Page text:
‘Cameroon Not Dealing in Conflict Diamonds’

Yaoundé: Cameroon has dismissed reports that it is trading in “conflict diamonds” from the troubled Central African Republic (CAR).

Partnership Africa Canada recently claimed in a report that proceeds from the illicit diamond trade was being used to partially finance an almost three-year conflict.

“Cameroon is not a transit point for Central African rebel diamonds. And if you want to efficiently fight this traffic, help the Central African government to take full control of their country!”, Governor of the Eastern Region Grégoire Mvongo was quoted by Investir au Cameroun as saying to the Kimberly Process evaluation mission in Cameroon.

The mission led by Congolese Maurice Miema, had been visiting the Eastern Cameroon mining region since 7 December 2016.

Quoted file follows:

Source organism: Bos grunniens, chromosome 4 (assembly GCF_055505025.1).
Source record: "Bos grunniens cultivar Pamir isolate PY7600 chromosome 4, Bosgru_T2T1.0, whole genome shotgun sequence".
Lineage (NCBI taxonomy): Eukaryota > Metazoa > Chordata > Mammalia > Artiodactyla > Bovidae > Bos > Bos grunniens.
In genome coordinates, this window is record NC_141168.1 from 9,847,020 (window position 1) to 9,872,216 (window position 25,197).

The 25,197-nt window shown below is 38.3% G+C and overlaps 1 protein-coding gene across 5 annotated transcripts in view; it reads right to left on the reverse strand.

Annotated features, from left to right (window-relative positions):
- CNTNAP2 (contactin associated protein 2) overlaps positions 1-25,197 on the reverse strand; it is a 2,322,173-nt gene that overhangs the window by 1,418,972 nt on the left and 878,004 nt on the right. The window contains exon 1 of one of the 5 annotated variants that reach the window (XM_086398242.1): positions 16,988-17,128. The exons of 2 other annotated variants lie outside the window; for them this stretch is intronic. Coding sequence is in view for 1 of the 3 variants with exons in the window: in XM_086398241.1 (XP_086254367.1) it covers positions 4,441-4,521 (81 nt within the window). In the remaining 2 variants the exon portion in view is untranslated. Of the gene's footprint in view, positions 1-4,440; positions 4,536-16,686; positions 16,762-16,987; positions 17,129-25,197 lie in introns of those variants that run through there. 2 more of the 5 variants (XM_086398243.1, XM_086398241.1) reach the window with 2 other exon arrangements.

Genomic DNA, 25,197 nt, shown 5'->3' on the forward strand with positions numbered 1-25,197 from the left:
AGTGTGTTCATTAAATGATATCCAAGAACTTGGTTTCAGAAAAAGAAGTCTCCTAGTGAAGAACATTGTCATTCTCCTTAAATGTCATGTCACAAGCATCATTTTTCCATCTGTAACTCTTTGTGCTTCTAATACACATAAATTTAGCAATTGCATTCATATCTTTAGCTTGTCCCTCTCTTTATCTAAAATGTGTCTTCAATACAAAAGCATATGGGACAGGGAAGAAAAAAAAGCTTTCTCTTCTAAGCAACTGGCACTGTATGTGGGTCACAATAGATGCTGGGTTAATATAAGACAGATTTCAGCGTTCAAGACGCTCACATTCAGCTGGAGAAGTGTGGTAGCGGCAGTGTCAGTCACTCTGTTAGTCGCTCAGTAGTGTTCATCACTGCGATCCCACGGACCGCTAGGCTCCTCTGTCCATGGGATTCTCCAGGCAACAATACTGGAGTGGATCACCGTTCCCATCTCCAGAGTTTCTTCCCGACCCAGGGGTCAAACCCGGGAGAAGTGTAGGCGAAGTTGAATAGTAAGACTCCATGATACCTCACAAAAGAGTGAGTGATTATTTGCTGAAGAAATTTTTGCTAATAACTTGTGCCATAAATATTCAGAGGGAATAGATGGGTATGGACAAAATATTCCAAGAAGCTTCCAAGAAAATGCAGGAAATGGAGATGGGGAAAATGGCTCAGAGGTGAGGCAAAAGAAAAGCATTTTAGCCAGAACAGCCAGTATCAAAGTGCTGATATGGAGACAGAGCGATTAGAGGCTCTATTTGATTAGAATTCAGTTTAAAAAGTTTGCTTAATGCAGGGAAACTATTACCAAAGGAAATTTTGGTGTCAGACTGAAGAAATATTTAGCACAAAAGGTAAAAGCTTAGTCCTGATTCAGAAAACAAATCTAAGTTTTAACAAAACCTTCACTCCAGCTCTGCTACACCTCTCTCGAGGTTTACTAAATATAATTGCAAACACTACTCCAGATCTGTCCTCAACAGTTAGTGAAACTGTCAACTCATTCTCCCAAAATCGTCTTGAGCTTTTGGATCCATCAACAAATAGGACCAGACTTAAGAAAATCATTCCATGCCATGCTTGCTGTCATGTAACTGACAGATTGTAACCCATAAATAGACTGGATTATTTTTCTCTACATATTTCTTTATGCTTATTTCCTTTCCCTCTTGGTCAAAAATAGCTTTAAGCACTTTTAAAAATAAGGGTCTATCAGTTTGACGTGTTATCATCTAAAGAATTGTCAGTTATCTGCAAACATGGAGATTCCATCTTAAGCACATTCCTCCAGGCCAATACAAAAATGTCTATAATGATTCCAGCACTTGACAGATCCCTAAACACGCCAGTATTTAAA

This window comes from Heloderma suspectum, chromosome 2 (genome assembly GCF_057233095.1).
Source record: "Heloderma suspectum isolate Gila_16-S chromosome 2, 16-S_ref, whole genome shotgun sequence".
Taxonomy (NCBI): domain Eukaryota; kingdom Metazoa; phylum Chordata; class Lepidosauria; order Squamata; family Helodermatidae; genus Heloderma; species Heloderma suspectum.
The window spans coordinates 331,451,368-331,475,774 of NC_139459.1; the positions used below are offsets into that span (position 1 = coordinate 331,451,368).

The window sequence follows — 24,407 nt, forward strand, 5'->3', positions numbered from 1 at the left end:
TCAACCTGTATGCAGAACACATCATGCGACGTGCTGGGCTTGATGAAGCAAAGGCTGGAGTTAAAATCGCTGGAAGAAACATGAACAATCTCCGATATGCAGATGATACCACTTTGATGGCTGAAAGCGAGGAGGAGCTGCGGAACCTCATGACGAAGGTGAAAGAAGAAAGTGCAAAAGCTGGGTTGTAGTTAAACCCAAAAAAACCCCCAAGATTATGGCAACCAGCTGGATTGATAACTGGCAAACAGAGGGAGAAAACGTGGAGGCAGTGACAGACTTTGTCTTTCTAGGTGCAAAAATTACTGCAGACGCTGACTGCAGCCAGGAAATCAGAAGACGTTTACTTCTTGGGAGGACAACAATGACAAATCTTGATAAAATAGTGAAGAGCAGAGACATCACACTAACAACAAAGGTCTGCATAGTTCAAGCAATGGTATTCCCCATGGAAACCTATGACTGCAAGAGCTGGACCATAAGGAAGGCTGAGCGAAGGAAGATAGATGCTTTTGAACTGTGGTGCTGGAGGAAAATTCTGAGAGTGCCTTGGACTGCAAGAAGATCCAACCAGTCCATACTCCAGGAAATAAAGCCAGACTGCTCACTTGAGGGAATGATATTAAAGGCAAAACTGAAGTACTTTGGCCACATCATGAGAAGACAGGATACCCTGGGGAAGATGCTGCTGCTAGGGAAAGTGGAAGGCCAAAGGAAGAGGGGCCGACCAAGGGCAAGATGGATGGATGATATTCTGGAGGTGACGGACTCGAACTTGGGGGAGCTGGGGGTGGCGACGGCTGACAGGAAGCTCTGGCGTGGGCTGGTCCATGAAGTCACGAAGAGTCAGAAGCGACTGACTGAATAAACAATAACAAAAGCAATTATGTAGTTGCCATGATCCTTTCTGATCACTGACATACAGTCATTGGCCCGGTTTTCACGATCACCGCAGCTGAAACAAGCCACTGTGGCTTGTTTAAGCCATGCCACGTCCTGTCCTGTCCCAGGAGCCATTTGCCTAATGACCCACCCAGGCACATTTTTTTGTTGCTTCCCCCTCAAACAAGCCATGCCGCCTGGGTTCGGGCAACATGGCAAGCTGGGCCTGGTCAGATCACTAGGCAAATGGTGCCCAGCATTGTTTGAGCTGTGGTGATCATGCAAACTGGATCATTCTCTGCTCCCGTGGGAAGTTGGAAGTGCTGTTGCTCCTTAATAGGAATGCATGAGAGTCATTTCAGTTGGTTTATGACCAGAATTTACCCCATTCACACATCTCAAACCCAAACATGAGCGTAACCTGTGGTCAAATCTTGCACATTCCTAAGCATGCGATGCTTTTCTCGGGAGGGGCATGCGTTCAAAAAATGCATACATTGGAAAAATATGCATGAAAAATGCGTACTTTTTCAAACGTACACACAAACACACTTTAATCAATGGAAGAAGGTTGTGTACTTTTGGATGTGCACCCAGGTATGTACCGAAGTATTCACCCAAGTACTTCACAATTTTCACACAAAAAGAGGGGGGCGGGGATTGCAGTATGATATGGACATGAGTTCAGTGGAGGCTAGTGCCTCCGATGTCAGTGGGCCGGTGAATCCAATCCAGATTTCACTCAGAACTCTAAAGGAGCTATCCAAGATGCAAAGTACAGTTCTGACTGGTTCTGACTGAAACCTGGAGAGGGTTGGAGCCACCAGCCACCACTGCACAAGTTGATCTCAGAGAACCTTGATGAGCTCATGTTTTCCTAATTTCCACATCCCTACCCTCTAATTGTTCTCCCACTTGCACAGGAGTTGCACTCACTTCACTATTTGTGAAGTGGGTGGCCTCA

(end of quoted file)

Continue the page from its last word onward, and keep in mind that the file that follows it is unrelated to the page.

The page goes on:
The KP experts were said to have assessed the risks in seeing cross-border exchanges between CAR and Cameroon become a channel to facilitate the traffic of blood diamonds coming from the Central African Republic.

They also carried out inspection missions in the towns of Boumbé Bakari, Boumbé Château, Gbiti and Roma, well-known for being diamond mining sites. The objective of these site visits was to assess the security of the trading systems, reports Investir au Cameroun.

An internecine conflict broke out in CAR in 2013 when Muslim Seleka rebels seized power, causing retaliations by “anti-balaka” Christian militias. Diamonds were used to fund operations of the warring groups, a move that forced the Kimberley Process to ban the export of diamonds from the landlocked country. However, the diamond watchdog partially lifted the ban this year.

Partnership Africa Canada urged the Kimberley Process to place Cameroon under special measures, which would require a tightening of internal controls within a three-month period.